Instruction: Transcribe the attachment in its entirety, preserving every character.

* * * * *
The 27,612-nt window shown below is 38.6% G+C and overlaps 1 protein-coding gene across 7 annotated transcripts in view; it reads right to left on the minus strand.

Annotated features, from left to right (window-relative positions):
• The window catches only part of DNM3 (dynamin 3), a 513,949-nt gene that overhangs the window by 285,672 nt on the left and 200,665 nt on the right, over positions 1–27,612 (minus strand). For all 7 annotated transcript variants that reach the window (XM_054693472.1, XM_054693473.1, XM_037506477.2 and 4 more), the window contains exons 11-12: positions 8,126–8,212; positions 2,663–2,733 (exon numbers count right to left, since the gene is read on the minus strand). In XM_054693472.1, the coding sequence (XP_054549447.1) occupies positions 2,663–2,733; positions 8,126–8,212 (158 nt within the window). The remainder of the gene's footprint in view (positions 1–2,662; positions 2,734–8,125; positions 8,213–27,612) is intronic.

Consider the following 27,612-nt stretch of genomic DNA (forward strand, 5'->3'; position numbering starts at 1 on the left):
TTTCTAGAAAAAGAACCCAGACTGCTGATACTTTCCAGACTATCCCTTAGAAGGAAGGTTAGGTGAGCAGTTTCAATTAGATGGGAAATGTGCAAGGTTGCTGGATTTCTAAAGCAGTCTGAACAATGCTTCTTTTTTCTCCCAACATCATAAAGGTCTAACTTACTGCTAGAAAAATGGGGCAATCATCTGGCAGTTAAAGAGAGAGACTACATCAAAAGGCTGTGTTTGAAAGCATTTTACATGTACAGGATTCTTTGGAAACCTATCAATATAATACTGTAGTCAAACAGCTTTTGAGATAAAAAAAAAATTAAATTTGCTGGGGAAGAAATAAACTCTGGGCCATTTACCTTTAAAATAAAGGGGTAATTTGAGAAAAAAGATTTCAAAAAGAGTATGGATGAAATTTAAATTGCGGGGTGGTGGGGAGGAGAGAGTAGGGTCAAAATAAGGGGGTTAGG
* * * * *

The 27,612-nt window shown below is 38.6% G+C and overlaps 1 protein-coding gene across 7 annotated transcripts in view; it reads right to left on the minus strand.

Annotated features, from left to right (window-relative positions):
• The window catches only part of DNM3 (dynamin 3), a 513,949-nt gene that overhangs the window by 285,672 nt on the left and 200,665 nt on the right, over positions 1–27,612 (minus strand). For all 7 annotated transcript variants that reach the window (XM_054693472.1, XM_054693473.1, XM_037506477.2 and 4 more), the window contains exons 11-12: positions 8,126–8,212; positions 2,663–2,733 (exon numbers count right to left, since the gene is read on the minus strand). In XM_054693472.1, the coding sequence (XP_054549447.1) occupies positions 2,663–2,733; positions 8,126–8,212 (158 nt within the window). The remainder of the gene's footprint in view (positions 1–2,662; positions 2,734–8,125; positions 8,213–27,612) is intronic.

Consider the following 27,612-nt stretch of genomic DNA (forward strand, 5'->3'; position numbering starts at 1 on the left):
TTTCTAGAAAAAGAACCCAGACTGCTGATACTTTCCAGACTATCCCTTAGAAGGAAGGTTAGGTGAGCAGTTTCAATTAGATGGGAAATGTGCAAGGTTGCTGGATTTCTAAAGCAGTCTGAACAATGCTTCTTTTTTCTCCCAACATCATAAAGGTCTAACTTACTGCTAGAAAAATGGGGCAATCATCTGGCAGTTAAAGAGAGAGACTACATCAAAAGGCTGTGTTTGAAAGCATTTTACATGTACAGGATTCTTTGGAAACCTATCAATATAATACTGTAGTCAAACAGCTTTTGAGATAAAAAAAAAATTAAATTTGCTGGGGAAGAAATAAACTCTGGGCCATTTACCTTTAAAATAAAGGGGTAATTTGAGAAAAAAGATTTCAAAAAGAGTATGGATGAAATTTAAATTGCGGGGTGGTGGGGAGGAGAGAGTAGGGTCAAAATAAGGGGGTTAGG